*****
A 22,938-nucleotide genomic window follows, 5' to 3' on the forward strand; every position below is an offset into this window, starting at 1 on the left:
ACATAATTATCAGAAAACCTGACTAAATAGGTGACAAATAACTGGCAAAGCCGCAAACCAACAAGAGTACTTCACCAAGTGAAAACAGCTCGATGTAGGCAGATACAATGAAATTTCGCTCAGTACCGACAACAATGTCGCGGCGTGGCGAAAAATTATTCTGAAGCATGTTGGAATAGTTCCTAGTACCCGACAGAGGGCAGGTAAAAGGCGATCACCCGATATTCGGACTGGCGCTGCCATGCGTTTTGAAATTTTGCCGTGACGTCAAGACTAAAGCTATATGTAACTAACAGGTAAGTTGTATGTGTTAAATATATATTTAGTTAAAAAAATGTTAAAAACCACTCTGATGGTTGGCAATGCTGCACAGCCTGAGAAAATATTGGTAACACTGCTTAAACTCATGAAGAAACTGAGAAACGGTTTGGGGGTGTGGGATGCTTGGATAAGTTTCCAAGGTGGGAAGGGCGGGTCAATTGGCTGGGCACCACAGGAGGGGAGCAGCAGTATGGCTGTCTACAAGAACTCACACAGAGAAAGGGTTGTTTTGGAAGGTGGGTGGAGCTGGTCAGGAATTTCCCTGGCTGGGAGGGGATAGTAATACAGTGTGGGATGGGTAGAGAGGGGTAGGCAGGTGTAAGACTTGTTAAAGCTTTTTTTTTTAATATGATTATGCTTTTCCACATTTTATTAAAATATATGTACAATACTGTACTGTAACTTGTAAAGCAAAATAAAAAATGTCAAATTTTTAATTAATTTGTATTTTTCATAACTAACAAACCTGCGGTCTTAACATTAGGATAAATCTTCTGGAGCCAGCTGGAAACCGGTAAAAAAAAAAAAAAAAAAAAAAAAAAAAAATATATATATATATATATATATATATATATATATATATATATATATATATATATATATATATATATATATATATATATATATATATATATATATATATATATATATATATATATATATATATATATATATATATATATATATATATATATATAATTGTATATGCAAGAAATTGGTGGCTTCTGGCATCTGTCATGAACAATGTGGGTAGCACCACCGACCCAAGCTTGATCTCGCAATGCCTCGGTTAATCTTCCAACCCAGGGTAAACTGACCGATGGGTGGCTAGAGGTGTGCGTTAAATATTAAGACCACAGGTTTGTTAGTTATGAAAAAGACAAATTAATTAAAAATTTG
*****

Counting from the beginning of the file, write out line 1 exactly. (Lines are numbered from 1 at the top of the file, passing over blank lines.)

A 22,938-nucleotide genomic window follows, 5' to 3' on the forward strand; every position below is an offset into this window, starting at 1 on the left: